Receiver Operating Characteristic (ROC) Analysis

Receiver Operating Characteristic (ROC) Analysis

Nicolas Lachiche (University of Strasbourg, France)
Copyright: © 2009 |Pages: 7
DOI: 10.4018/978-1-60566-010-3.ch255
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Receiver Operating Characteristic (ROC curves) have been used for years in decision making from signals, such as radar or radiology. Basically they plot the hit rate versus the false alarm rate. They were introduced recently in data mining and machine learning to take into account different misclassification costs, or to deal with skewed class distributions. In particular they help to adapt the extracted model when the training set characteristics differ from the evaluation data. Overall they provide a convenient way to compare classifiers, but also an unexpected way to build better classifiers.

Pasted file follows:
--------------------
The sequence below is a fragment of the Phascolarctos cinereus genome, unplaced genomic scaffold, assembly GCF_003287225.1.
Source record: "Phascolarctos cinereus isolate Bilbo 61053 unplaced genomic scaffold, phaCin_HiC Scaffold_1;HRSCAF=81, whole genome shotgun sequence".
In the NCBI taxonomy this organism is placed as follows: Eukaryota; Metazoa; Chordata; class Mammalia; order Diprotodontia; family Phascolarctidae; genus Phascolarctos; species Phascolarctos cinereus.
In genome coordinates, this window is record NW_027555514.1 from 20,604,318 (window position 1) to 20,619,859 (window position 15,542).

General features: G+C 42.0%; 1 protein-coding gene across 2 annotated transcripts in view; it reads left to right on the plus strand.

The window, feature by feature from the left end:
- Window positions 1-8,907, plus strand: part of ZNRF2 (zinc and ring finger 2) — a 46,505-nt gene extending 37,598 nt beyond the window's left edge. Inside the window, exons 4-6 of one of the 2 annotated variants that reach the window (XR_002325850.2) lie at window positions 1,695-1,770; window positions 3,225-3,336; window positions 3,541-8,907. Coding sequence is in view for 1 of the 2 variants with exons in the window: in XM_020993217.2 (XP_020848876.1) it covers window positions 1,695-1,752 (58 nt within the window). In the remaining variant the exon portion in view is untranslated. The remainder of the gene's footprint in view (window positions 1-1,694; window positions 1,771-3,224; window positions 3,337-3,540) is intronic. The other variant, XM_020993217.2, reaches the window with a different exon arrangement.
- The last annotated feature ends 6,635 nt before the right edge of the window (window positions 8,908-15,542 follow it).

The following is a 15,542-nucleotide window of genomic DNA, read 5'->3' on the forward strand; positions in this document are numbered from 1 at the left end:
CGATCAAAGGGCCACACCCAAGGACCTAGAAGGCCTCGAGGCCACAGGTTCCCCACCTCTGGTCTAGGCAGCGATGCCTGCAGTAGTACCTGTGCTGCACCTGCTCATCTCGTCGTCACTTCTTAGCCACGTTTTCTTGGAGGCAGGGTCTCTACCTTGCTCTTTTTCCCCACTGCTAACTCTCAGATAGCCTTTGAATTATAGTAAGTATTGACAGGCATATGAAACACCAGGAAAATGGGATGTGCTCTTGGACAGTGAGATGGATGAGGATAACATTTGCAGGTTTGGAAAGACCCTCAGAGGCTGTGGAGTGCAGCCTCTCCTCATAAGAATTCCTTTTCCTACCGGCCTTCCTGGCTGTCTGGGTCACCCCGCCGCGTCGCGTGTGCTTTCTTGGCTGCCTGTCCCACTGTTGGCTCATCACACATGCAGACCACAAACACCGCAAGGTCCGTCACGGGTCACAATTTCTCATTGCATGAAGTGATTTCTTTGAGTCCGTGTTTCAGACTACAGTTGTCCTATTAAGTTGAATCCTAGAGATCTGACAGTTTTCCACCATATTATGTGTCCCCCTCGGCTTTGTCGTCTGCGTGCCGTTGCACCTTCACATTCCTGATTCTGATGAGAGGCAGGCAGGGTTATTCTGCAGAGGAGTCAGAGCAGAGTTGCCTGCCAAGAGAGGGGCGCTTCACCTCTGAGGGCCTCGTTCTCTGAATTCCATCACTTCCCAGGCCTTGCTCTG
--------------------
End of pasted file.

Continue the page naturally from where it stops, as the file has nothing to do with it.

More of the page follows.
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ROC analysis mainly deals with binary classifiers, models associating each entry to the positive or to the negative class. The performance of a given classifier is collected in a confusion matrix (also known as a contingency table) counting the number of training examples in each of the four cells depending on their actual classes and on their predicted classes (see Table 1).

Table 1.
        Real Positive        Real Negative
        Predicted Positive        True Positive (TP)
        aka Hit
        False Positive (FP)
        aka False Alarm
        aka Type I Error
        Predicted Negative        False Negative (FN)
        aka Miss
        aka Type II Error
        True Negative (TN)
        aka Correct Rejection
        Total Number of Positive (P)        Total Number of Negative (N)

The True Positive Rate (TPR) is the fraction of positive examples correctly classified, TP/P and the False Positive Rate (FPR) is the fraction of negative examples incorrectly classified, FP/N.

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